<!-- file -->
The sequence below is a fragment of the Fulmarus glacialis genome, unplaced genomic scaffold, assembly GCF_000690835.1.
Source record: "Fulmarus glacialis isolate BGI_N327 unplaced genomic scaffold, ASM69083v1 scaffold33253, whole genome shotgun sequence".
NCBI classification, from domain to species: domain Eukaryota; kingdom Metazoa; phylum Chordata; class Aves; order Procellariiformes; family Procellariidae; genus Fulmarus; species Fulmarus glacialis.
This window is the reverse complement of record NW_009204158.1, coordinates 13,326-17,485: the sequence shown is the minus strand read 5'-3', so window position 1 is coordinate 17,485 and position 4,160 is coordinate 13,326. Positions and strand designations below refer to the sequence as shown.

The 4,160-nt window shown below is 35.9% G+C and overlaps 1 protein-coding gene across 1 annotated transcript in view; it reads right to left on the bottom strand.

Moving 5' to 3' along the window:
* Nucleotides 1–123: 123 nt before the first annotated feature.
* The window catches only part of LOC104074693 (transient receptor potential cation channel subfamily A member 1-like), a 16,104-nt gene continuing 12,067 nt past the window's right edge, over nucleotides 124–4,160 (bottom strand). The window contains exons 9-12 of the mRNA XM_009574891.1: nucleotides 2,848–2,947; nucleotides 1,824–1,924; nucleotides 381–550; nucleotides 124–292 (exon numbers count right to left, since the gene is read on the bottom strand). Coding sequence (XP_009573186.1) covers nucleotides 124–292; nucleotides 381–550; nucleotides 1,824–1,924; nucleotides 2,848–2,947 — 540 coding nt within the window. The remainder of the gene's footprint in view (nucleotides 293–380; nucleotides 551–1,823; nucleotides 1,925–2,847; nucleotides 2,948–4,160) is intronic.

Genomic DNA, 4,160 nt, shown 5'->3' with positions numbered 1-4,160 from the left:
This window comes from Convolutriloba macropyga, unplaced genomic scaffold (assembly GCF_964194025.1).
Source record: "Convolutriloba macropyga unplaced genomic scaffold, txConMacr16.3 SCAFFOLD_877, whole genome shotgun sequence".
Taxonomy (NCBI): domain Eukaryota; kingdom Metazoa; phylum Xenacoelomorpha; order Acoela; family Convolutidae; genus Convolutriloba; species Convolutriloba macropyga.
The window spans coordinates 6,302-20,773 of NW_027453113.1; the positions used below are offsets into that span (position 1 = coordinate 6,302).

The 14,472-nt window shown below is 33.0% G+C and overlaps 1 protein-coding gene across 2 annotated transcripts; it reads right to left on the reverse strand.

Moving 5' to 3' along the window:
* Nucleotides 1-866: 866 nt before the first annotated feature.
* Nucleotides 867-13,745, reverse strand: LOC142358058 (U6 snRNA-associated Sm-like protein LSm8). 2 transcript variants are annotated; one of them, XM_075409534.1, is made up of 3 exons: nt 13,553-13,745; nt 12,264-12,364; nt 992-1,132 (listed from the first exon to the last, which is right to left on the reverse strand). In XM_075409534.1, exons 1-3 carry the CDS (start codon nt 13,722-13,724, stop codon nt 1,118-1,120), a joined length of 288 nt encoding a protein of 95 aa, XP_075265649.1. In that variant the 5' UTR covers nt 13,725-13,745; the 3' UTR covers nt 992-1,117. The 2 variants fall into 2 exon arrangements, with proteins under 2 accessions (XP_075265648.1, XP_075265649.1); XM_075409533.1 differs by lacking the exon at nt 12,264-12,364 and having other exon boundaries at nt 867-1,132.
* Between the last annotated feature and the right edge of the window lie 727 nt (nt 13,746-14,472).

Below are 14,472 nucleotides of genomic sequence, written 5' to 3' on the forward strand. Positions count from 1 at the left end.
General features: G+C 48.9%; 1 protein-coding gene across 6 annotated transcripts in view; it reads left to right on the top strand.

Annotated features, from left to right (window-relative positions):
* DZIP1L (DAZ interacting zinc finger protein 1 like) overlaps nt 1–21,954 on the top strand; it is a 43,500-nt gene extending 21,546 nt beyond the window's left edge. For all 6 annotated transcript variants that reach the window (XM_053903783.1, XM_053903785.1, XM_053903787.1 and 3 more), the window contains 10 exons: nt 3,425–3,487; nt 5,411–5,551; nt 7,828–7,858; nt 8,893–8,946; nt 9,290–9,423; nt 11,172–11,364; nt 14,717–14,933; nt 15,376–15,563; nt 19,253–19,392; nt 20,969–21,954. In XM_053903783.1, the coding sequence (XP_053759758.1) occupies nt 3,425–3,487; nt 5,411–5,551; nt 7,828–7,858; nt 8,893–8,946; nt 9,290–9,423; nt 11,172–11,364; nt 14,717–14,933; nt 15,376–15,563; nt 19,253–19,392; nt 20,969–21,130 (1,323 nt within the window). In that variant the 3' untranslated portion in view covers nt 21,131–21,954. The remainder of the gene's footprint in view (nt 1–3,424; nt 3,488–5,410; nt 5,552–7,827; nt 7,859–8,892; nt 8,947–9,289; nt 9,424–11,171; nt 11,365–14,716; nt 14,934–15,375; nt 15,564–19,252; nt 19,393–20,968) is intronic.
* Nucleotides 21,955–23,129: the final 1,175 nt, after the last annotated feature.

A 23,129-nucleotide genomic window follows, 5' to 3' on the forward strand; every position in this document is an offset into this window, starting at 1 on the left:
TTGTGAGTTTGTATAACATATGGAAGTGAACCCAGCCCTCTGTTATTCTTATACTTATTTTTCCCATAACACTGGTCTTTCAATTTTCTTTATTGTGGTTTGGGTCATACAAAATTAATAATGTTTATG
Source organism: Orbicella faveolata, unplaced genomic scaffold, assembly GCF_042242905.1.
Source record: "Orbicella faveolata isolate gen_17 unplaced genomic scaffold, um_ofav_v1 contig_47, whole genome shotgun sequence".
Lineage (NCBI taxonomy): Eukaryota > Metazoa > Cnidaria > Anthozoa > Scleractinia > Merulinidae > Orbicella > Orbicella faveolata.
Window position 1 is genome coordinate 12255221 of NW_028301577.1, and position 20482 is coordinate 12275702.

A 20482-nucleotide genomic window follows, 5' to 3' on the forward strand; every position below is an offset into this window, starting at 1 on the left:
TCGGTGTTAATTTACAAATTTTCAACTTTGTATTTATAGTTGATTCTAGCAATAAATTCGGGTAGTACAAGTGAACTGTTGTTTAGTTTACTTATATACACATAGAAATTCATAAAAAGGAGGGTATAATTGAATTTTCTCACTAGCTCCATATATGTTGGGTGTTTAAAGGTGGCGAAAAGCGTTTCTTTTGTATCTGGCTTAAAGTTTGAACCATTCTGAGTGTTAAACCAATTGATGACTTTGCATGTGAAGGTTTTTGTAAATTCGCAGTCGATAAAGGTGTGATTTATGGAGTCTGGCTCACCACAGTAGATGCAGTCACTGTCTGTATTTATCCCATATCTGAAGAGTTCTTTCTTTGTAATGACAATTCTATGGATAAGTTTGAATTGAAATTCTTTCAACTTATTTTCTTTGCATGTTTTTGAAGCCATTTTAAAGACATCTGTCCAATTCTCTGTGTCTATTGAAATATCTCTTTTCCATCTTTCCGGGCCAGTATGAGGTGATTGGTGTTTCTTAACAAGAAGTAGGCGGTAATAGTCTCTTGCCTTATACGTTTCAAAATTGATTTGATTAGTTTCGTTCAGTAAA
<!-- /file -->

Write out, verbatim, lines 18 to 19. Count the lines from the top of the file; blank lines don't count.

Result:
* Between the last annotated feature and the right edge of the window lie 727 nt (nt 13,746-14,472).

Below are 14,472 nucleotides of genomic sequence, written 5' to 3' on the forward strand. Positions count from 1 at the left end.